I was recently asked by a Houston energy company to write about my thoughts on the CFL bulbs, so here goes in a nutshell:
The entree of CFLs or Compact Fluorescent Light Bulbs into modern culture was almost imperceptible. Globally, we’ve come to accept the curly bulbs as a ‘Green’ product. Heck, they’re practically a symbol of the cause.
But millions of us are bringing these bulbs into our homes without knowing anything about them, especially the dangers.
I know because I was one of the people who blindly accepted the bulbs as ecological. Never thought twice about them.
It wasn’t until one day when my mother was very upset about the CFL bulbs that they ever came into question. Her agitation stemmed from the upcoming ban on traditional bulbs. It seemed so absurd that I didn’t believe her. Surely we’ll always have a choice. Who would ban one of the simplest and most effective inventions of all time? Just don’t buy them if you don’t like them.
But she said no, it was a BAN, as in illegal to have a regular light bulb after 2012.
I tried to imagine a fluorescent world and the image struck me cold.
Yet my consciousness was dug in. The bulbs had to be good for the environment if government and Green leaders were touting them.
When she told me they contained Mercury, I said, well, it couldn’t be that much. Surely someone in power was making sure we’re safe.
Looking back, I see that I didn’t want to believe that CFL bulbs were anything but an improvement and advancement.
The fact that I had such a strong opinion on a subject I knew nothing about prompted me to go home that day and look into the subject.
What I discovered was astounding and surreal. It unfolded in front of me like a frightening movie with all the bells and whistles of corporate greed, wagging the dog and Big Brother.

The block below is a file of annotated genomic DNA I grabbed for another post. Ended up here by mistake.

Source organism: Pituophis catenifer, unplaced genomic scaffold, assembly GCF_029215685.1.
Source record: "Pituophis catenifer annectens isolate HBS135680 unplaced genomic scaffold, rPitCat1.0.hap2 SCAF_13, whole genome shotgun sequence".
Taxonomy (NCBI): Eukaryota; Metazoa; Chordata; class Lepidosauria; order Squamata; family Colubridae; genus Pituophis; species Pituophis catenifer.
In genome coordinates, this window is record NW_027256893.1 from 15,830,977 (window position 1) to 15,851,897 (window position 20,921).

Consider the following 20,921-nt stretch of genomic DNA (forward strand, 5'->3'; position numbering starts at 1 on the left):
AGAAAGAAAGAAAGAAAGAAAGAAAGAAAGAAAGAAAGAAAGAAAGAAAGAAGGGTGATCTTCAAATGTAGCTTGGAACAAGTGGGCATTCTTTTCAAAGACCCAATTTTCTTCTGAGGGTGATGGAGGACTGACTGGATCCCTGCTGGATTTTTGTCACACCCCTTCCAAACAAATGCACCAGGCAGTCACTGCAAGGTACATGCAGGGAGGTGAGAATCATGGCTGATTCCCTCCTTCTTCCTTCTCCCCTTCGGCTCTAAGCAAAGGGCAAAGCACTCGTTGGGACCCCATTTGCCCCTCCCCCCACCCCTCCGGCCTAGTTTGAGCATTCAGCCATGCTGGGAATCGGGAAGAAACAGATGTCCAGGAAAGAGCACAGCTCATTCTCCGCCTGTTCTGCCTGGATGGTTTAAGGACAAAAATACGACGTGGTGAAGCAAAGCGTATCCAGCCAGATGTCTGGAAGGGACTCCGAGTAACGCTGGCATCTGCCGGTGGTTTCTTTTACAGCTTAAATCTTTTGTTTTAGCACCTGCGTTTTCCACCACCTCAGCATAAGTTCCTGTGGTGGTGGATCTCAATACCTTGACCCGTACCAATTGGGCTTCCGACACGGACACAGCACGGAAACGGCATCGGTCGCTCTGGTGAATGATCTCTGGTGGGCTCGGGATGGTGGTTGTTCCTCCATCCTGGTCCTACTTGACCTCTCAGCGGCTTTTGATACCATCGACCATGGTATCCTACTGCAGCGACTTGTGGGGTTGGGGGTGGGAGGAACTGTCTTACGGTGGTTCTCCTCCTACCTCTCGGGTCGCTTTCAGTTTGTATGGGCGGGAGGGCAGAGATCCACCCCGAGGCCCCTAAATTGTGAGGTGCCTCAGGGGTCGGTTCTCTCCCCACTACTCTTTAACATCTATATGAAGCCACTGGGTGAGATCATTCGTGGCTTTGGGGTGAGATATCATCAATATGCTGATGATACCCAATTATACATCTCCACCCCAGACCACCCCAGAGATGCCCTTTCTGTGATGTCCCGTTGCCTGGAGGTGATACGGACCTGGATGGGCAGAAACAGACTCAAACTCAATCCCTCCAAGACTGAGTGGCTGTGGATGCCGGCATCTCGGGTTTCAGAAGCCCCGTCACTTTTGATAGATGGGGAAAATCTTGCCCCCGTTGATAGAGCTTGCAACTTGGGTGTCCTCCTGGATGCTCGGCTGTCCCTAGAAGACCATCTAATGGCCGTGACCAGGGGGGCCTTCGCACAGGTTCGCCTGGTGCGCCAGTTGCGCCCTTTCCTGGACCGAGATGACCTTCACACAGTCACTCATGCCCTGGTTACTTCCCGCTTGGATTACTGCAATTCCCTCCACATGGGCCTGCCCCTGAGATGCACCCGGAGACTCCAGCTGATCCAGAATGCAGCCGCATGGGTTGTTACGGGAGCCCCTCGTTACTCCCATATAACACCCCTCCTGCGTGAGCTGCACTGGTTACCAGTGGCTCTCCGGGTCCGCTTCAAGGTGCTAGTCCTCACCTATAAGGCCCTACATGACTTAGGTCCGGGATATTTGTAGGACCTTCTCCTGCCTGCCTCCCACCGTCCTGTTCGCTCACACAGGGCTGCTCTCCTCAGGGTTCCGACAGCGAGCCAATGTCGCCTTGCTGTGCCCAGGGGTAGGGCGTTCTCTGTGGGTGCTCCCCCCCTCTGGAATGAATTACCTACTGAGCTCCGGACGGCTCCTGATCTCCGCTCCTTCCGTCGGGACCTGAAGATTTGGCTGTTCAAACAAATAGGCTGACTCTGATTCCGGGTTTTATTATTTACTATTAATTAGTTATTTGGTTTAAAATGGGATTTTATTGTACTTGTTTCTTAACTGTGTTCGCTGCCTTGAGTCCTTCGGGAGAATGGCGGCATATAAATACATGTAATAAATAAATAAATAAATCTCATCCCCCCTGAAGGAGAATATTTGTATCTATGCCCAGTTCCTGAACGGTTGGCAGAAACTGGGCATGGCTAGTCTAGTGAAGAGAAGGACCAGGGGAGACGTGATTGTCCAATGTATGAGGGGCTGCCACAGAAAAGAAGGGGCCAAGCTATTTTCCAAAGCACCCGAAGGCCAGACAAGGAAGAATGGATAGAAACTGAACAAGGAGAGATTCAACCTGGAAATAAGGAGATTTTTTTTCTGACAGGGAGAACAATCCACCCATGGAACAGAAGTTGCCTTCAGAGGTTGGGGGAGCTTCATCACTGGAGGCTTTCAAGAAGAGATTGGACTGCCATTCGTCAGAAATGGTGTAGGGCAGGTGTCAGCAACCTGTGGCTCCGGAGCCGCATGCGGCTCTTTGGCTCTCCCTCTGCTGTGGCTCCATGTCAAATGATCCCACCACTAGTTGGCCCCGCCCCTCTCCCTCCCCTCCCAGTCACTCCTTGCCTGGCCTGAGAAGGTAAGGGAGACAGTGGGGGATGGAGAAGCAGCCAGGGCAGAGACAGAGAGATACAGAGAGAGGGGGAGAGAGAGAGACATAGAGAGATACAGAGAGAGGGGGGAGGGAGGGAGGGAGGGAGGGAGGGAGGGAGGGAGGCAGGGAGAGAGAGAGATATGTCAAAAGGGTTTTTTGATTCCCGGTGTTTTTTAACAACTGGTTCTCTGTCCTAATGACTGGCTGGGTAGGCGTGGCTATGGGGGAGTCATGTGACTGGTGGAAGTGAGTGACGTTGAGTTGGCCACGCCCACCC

There was so much information I felt the need to channel my findings and try to make sense of it, so I started a blog.
First I read about light bulb factories in the US. Just after the stimulus was given out, all of the US light bulb plants were shut down one by one from Ohio to Georgia. All bulbs will now be made in China.
I found articles about Asian workers getting Mercury poisoning from production lines. Information on new Mercury mines being built to keep up with production of the hundreds of millions of bulbs being mandated. Most shocking was that the new mines are in third world and undeveloped countries that have yet to be exploited. And the companies and banks behind the bulbs, the mines and the ban were partners.
It seems that big business has a goal to put a CFL bulb in every socket, in every country, in every house, in every room. It would be a brilliant, capitalist move if not for the neglect to see it through from creation to disposal.
I discovered that world’s largest polluter is responsible for the lobbying, sale and distribution of the bulbs. Their trails of devastation are known as Superfund sites; places that have been contaminated and never cleaned up.
The interest with what happens to the bulbs once they’ve been sold is not a concern.
There’s so much support for the bulbs, debates about the benefits, lifespan, theories that less coal will be used and all sorts of technical data trying to show the upside.